What is an IPA and why there’s the first festival dedicated to in Gloucester?


It has fast become one of the most popular styles of beer being brewed today and now, for the first time, Gloucester Brewery is holding a festival in its honour.


beer fest ipa


A celebration of the IPA, or India Pale Ale, is taking place at the brewery at Gloucester Docks on May 3 and 4 with beers from around the world on offer.


Gloucester Brewery will also be unveiling its new beer, the Vic IPA (4.5% ABV) at the festival which is the latest in its warehouse series in tribute to the waterfront buildings which surround the brewery.


Tickets for the festival are £10 which includes your first £5 of beer tokens. There will be also be food and live music on throughout the two days.


Gloucester Brewery founder Jared Brown said: “This is the first time we have done an IPA festival and it reflects the popularity of this style of beer plus we are big fans of it ourselves.


“It doesn’t matter if you are a beer expert or you’ve never drunk an IPA before, this festival is all about creating an event with a warm and friendly atmosphere where people can come along and try something new.”


What is an IPA?

India Pale Ale was first created in the late 18th Century to provide a long-lasting beer to take on ships to the Eastern countries of the British Empire. The beer was heavily-hopped to help preserve the ale on the long journeys.


Weaker, less hoppy English pale ales have been brewed for generations ever since then, but it wasn’t until American craft brewers began creating the hoppy IPAs in the 1970s that it really grew in popularity once more.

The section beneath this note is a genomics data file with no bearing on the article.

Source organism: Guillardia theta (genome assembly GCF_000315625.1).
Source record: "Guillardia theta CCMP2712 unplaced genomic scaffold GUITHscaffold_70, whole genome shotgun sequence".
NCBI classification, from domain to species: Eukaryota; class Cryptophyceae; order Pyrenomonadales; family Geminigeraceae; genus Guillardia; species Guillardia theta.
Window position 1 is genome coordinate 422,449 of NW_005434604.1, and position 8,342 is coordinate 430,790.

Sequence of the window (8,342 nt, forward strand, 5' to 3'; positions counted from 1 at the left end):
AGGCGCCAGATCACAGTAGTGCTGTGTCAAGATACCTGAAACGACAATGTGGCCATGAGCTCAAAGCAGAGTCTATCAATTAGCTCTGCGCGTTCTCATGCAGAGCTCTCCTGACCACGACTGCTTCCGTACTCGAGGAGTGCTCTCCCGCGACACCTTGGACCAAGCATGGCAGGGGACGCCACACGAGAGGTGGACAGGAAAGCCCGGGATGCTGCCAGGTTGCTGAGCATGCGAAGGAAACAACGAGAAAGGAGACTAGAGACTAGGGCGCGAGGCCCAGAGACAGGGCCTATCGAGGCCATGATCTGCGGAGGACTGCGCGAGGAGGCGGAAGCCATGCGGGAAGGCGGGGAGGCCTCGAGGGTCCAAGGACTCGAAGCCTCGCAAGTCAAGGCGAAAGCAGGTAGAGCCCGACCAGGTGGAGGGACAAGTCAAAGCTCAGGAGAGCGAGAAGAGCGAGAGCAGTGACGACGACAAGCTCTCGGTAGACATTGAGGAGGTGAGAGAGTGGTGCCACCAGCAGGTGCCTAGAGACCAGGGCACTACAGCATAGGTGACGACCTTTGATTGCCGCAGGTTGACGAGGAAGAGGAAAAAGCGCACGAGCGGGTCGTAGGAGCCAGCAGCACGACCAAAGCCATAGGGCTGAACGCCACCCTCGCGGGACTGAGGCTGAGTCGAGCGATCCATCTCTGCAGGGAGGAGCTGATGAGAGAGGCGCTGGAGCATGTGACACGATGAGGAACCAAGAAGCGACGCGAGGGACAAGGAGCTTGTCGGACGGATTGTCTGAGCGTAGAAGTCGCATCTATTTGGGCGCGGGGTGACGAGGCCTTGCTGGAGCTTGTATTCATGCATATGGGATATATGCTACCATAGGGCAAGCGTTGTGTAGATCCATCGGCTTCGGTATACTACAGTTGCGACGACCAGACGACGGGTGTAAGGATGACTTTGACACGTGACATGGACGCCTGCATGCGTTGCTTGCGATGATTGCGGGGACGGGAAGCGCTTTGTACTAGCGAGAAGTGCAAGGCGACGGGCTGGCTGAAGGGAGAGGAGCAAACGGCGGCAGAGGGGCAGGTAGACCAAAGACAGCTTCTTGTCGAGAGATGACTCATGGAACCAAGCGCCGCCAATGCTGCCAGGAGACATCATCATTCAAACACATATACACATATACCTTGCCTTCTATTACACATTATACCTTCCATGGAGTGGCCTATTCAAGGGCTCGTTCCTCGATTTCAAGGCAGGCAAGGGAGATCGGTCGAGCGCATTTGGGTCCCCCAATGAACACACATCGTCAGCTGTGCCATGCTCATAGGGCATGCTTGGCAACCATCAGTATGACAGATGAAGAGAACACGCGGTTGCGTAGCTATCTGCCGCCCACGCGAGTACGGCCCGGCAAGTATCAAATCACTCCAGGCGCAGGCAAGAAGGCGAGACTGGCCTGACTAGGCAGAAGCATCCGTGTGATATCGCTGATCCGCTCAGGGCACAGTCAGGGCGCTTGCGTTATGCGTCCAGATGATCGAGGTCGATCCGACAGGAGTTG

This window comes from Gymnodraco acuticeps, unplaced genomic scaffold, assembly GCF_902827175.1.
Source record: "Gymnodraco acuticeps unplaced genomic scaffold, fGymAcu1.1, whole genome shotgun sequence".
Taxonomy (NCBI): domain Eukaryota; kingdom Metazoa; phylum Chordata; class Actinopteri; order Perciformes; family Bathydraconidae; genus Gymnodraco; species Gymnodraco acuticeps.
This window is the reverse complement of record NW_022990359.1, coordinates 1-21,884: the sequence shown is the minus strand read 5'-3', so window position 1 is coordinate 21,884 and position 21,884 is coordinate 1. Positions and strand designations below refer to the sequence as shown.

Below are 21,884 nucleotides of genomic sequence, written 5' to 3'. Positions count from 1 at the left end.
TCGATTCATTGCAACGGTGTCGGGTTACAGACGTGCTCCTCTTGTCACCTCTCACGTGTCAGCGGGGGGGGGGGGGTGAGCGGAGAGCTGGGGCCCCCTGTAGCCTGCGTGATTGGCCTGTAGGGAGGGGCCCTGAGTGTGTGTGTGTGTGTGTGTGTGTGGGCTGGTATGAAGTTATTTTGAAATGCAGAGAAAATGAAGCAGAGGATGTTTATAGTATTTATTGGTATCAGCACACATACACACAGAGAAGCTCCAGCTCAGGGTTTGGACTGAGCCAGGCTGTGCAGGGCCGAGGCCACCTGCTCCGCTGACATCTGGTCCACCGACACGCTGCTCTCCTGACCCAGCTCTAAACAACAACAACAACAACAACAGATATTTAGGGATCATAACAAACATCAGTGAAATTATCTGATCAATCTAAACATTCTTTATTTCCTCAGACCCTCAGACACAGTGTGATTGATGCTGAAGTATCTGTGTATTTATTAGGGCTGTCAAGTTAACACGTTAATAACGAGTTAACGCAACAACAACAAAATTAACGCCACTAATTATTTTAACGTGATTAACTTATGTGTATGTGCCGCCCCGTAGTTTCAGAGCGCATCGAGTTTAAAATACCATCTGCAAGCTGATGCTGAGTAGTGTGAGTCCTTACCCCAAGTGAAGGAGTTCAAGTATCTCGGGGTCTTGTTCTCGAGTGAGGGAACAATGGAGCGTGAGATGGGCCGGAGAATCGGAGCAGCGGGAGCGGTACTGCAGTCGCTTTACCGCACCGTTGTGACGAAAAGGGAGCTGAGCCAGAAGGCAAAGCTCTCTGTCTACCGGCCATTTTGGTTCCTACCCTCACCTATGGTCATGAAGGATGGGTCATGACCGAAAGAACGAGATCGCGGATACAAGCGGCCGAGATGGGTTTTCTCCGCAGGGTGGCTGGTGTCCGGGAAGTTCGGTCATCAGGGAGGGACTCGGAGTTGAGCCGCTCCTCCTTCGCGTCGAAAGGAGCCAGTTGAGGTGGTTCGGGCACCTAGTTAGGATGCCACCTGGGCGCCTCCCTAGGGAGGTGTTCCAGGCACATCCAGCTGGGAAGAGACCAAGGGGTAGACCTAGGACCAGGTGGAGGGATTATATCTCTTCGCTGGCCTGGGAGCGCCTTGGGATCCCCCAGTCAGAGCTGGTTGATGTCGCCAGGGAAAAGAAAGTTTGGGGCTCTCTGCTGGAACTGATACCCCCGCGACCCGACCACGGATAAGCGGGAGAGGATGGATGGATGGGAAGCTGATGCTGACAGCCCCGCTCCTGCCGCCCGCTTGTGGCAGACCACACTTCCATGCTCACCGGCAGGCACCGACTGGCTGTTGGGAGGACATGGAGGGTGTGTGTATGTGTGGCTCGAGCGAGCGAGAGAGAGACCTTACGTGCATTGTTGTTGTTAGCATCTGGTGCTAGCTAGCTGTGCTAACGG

Jared said: “These days, you have the English style IPAs which tend to be classic bitter style beers and then you have the American-style and New England IPAs which are super juicy, super hoppy and all about the tropical fruit character and the flavour of the hops.


“For us, IPAs are the fasting growing part of our business. Our traditional beers such as Gloucester Gold and Cascade still take up a big proportion of our trade, but the Session IPA is our most popular beer in the Tank bar and also out in the trade.


“I think it’s because it’s not too bitter, its fruitier and softer and almost competes with wine in terms of the flavour you get now.”


“Historically a beer needed to have an ABV of six per cent or above to be classed as an IPA, but the rules have relaxed a little. You also now have double IPAs and even triple IPAs with more hops and more alcohol.”


Here’s Jared’s top 5 beers to try at the festival:


For a novice IPA drinker, try the Gloucester Brewery Session IPA (4.5%). It’s nicely balanced, not too bitter with loads of juicy fruit on the nose.


If you have a sweet tooth, go for Bristol brewery Arbor’s Faked Alaska pudding IPA (6%). It’s quite different with vanilla notes and definitely worth trying.


Coming all the way from the 50th state, Hawaii, Hanalei IPA by Kona (4.5%) is a really easy drinking beer with a tropical twist.


Lervig’s Tasty Juice (6.2%) from Norway was the beer that inspired us to start making IPA ourselves. It is just so tasty.


Coming in at just 3.3%, Albert Einstein Rye IPA by Lab Culture is one we are really looking forward to trying for its spicy, nutty flavour.


The festival is on from Noon to 5pm and 5.30pm to 11pm Friday May 3 and Saturday May 4.  For tickets or for more information, visit the eventbrite page or gloucesterbrewery.co.uk


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